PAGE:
5. Armstrong, H., and J. Taylor, 2000. Regional Economics and Policy 3rd. Blackwell Publishers, pp. 7-8, 79.
6. Arnstein, S., 1969. A Ladder of Participation in the USA, Journal of the America Institute of Planner 35:216-24.
7. Asian Productivity Organization (APO), 2001. Planning with People: A Participatory Project Cycle Management. Hirakawa-cho, Chiyoda-ku, Tokyo, Japan. pp. 16-23.
8. Baily, K. D., 1994. Methods of Social Research Fourth edition, The Free Press, A Division of Macmillan, Inc. pp. 12-14, 83-86, 107-110.
9. BDOR, 1995, ''Community Involvement in Planning and Development Processes: Design in the Countryside Experiments: Structures for Community Ownership of the Renewable Energy Projects,'' BDOR, 12 St Thomas St., Bristol BS1 6JJ.
10. Bhatnagar, B., and A. C. Williams (ed.), 1992. Participatory Development and the World Bank: Potential Directions for Change, World Bank Discussion Paper 183, Washington D.C.: The World Bank. pp. 2-3.
11. Bonggartz, H. and D. R. Dahal, 1996. Development Studies: Self-Help Organization, NGOs and Civil Society, Kathmandu, Nepal Foundation for Advanced Studies, pp.10-11.
12. Breheny, M., T. Gent and D. Lock, 1993. Alternative Development Patterns: New Settlement, University of Reading and David Lock Associates. pp.1-3.
13. Bryant, C. and L. G. White, 1984. Managing Rural Development with Small Farmer participation, Kumarian Press, Inc., pp. 23-31
14. Burns, B.R., 2000. Introduction to Research Methods, 4th ed., Sage Publications Ltd. 6 Bonhill street, London EC2A 4PU, pp. 15-25.
15. Burns, D., 1992. Ladder of Participation: Going Local, SAUS, Bristol. pp. 14-16.
16. Carely, M., 1996. Policy Management for Sustainable Agriculture Rural development (World Wide Web). Available http://www.fao.org
17. Carpenter, S., 1992. Solving by Community Consensus: Management Information Service Report 21:10.
18. Cernea, M. M., (ed.), 1991. Putting People First: Sociological Variables in Rural Development, New York: Oxford University Press. pp. 2-5.
19. Chamber, R., 1992. “Rural Appraisal: Rapid, Relaxed and Participatory”, IDS Discussion Paper No 311. pp.2-3.
20. Chiangmai, C.N., 1999. Options for Administration of Rural Development at the Local Level. Bankok, National Institute of Development Administration, pp. 5-11.
21. Chiou, T. C., and G. G. Mao, 2000. “An Evaluation and Development Strategy on Rural Community Improvement projects in Taiwan,” Paper Presented at Multi-Country Study Mission on Integrated Community Development (ICD), International Center for Land Policy Studies and Training, Taoyuan, Taiwan. pp. 2-5.
22. Clayton, A., P. Oakely, and B. Pratt, 1998. Empowering people: A guide to Participation, New York: UNDP. pp. 3-7.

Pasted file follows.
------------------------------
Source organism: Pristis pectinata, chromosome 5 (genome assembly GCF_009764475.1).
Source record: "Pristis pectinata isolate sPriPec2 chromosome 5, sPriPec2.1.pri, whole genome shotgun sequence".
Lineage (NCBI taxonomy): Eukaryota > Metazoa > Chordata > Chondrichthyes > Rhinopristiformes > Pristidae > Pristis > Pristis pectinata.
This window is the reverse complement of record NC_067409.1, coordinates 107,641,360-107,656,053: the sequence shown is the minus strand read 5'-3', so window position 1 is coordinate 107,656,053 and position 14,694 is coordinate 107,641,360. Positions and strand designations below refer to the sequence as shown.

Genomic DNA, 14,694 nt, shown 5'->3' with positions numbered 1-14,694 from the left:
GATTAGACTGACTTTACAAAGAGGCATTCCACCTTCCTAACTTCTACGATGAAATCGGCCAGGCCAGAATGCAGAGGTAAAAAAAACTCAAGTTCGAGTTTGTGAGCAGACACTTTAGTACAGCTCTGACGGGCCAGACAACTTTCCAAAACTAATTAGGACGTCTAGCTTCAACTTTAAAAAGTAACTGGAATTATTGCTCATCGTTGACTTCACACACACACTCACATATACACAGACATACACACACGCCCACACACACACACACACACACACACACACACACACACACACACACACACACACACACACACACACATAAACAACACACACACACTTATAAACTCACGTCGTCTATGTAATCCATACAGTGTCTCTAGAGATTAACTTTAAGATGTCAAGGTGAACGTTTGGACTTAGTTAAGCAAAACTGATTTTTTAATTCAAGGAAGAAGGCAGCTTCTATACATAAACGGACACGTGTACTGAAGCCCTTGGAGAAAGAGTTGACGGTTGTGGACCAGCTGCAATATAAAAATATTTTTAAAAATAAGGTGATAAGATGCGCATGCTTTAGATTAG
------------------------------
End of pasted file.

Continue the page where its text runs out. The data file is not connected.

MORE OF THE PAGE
23. Clok, P., 1988. Policies and Plans for rural people: An International Perspective. Academic Division of Unwin Hyman Ltd, London. pp. 3-9
24. Clok, P., 2000. “Participatory Approaches to Rural Development”, Journal of Rural Studies, pp. 488-489.
25. Daily, H. E., and J. B., Cob Jr., 1989. For the Common Good: Redirecting the Economy toward Community, the Environment and Sustainable Future, Beacon Press, Boston, pp.35-40.
26. DeJong, G., 1979. “Independent Living: From Social Movement to Analytic Paradigm,”Achives of Physical Medicine and Rehabilitation (World Wide Web). Available: http://www.acils.com/ .
27. Department for International Development (DFID), 1995. Technical Note on Enhancing Stakeholder Participation in AID Activities, London: DFID. pp. 5-6.
28. Department for International Development (DFID) (no date). PG- Community Empowerment. (World Wide Wed). Available: http:www.deliveri.org/
29. Doe, 1992. General Policy and Principles: Planning Policy Guidance Note 1. London, HSMO, pp. 10-12.
30. Field, A., 2000. Discovering Statistics Using SPSS for Windows, SAGE Publications. pp. 103-111, 243-253, 376-391.
31. Foster, J., 1993. Critical Theory, Public Policy, and Planning Practice. State University of New York Press. pp. 3-6.
32. Foster, J.J., 2001. Data Analysis Using SPSS for Windows: A Beginner’s Guide, SAGE Publications Ltd. pp. 5-10, 22-36, 43-52.
33. Gajanayake, S. and J. Gajanayake, 1993. Community Empowerment: A Participatory Training Manual on Community Project development, PACT Publications, New York, pp. 2-10.
34. Gergis, A., 1996. Citizen Economic Empowerment in Botswana: Concepts and Principles, BIDPA, pp. 2-3.
35. Hamdi, N., and R. Goethert, 1997. Action Planning for Cities. John Wiley and Son Ltd.,England, pp. 53-55.
36. Harding, P., 1991. Qualitative Indicators and the Project Framework. Community Development Journal, 26: 293-306.
37. Hart, L., 1994. Creating Involvement, Local Government Management Board, Luton, pp 12-18.
38. HMSO, 1994. Community Involvement in Planning and Development Process. London, pp. 3-6.
39. Holcombe, S., 1995. Managing to Empower: The Grameen Bank’s Experience of Poverty Alleviation. London: Zed Books. pp. 21-23.
40. Homan, Mark S., 1994. Promoting Community Change: Making It Happen in the Real World. Brooks/Cole Publishing Company, California, pp.16-17.